SILVER RUN — Before Charles Carroll Elementary School kicked off its annual Play Day, students, teachers and parents gathered on a grassy hill next to the school's basketball court to watch as five members of the U.S. Army presented the school with a flag that had been flown over Bagram Airfield, the largest U.S. military base in Afghanistan.
The ceremony was led by 1st Lt. Ian Sparks, who wanted to thank the school for sending 35 packages to the 137 soldiers in his battalion at the base. He was joined by four other service members in the U.S. Army Reserves: 1st Lt. James Dunaway, Spc. Frank Ember III, 1st Lt. Zachary Morris and Maryland Army National Guard recruiter Eric Wiggington.
Sparks said that while he, Dunaway and Ember were deployed in Afghanistan to help rebuild the country, he received a letter that he had 35 packages in the mail — not exactly a normal occurrence.
"I went to the mail room to check and it was full of boxes from Charles Carroll Elementary," Sparks, who grew up in Hampstead, told the audience of students, teachers and parents. "I recognized the name — I didn't go to the school but it was a local school, so I was pleasantly surprised by that."
They were care packages full of candy — Halloween candy, to be exact — along with cards and other items donated by students.
Cathy Steffens, who helped organize the effort, said she has sent care packages to soldiers when her brother was stationed in Iraq.
"It's really good for the kids to do something for someone else," said Steffens, whose children attended the school.
The school's PTA had been collecting donations for care packages at its annual Halloween event, but it wasn't until physical education teacher Liz Perna began collecting donations of candy and other items in her classroom in 2010 that the effort really grew, she said.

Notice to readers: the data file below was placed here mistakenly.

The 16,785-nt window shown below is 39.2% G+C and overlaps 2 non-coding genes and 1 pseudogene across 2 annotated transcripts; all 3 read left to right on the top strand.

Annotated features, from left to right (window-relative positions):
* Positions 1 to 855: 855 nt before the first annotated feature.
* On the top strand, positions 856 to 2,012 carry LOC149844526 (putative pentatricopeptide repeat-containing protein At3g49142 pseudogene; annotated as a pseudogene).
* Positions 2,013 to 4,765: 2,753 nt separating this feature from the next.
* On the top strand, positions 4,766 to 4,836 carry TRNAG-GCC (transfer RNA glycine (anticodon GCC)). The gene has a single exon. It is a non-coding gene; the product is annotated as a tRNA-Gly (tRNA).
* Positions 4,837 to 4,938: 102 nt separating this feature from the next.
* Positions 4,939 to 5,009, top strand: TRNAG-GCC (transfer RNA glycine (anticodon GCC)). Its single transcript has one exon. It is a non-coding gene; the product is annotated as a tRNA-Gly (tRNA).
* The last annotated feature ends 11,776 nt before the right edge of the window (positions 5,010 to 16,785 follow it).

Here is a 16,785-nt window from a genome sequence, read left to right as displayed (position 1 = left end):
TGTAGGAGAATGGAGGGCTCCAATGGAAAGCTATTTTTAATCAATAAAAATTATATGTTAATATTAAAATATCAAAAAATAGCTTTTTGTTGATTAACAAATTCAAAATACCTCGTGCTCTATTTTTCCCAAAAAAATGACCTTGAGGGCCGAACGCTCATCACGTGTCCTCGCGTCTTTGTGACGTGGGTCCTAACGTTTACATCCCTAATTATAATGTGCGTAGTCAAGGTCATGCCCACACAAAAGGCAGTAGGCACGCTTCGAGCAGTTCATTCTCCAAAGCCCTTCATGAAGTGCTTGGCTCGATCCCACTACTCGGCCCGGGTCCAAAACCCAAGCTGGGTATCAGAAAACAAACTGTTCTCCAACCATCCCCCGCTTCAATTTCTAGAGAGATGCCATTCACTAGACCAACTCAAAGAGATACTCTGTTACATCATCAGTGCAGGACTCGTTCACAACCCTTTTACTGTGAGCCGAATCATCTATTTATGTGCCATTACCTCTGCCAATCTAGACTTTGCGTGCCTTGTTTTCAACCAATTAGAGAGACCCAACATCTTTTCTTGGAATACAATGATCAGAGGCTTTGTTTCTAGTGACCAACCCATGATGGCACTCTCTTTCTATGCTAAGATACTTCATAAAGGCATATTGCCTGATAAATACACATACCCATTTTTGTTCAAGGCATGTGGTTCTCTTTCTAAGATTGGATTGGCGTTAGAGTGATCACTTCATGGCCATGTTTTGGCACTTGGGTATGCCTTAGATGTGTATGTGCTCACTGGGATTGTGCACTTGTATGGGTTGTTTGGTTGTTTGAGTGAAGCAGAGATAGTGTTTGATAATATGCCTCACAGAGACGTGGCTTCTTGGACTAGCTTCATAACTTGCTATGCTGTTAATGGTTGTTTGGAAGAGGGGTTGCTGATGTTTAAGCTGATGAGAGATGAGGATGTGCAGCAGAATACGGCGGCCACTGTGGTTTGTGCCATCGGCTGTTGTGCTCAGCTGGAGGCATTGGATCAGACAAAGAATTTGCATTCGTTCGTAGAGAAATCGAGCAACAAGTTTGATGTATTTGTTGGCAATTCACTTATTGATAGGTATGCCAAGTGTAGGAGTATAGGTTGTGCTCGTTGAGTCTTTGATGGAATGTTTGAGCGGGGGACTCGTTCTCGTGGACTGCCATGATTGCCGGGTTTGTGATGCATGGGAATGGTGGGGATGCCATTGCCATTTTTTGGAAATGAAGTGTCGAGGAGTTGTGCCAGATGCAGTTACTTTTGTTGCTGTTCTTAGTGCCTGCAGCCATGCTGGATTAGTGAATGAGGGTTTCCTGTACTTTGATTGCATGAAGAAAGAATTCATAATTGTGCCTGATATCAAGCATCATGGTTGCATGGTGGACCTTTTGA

"I know it seemed like a lot, but it was perfect — there was plenty to go around and share the wealth," Sparks said.
After Sparks thanked the audience for their generosity and the service members presented the school with a certificate, a group of students read thank-you notes to the men they had written to.
"You are very brave!" said Keegan McGrew, a kindergartner at the school, into a microphone held by Will Hopkins, another physical education teacher at the school. "We are lucky."
Keegan's parents, Greg and Becky McGrew, who were among the crowd, were proud of their son.
"He's usually very nervous in front of crowds, but he did a great job," Greg McGrew said.
Hopkins said his father, David Hopkins Jr., served in the Army, so he understands how much it means to have someone recognize their service.
"With it being Memorial Day and Lt. Sparks was honoring us with the flag, it made perfect sense for us to have a ceremony," said Hopkins, who hoped it instilled a sense of patriotism in his students.
Perna said having the soldiers visit the school showed students how their generosity affected those on the receiving end.
"This was a little bit more real for them," Perna said. "I can tell them, but it's not the same as them seeing the people who receive it."
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Charles Carroll Principal Becky DuPree agreed that it was a great opportunity for students.
"Most of them are pretty aware of the fact that we have men and women overseas serving our country, but for them to actually meet people who are in those positions and to be able to thank them gives them a sense of pride and understanding of the sacrifices that our men and women make," DuPree said.
After the ceremony, students played games such as duck, duck, goose and kickball, threw footballs and played on the school's playground as part of Play Day, a countywide event held every year to allow kids to showcase what they have learned in physical education. Service members walked around and chatted with students and their parents.
"It's a great opportunity to get exposure working with kids over the Memorial Day weekend," Morris said. "It's good to give back to the effort they gave in."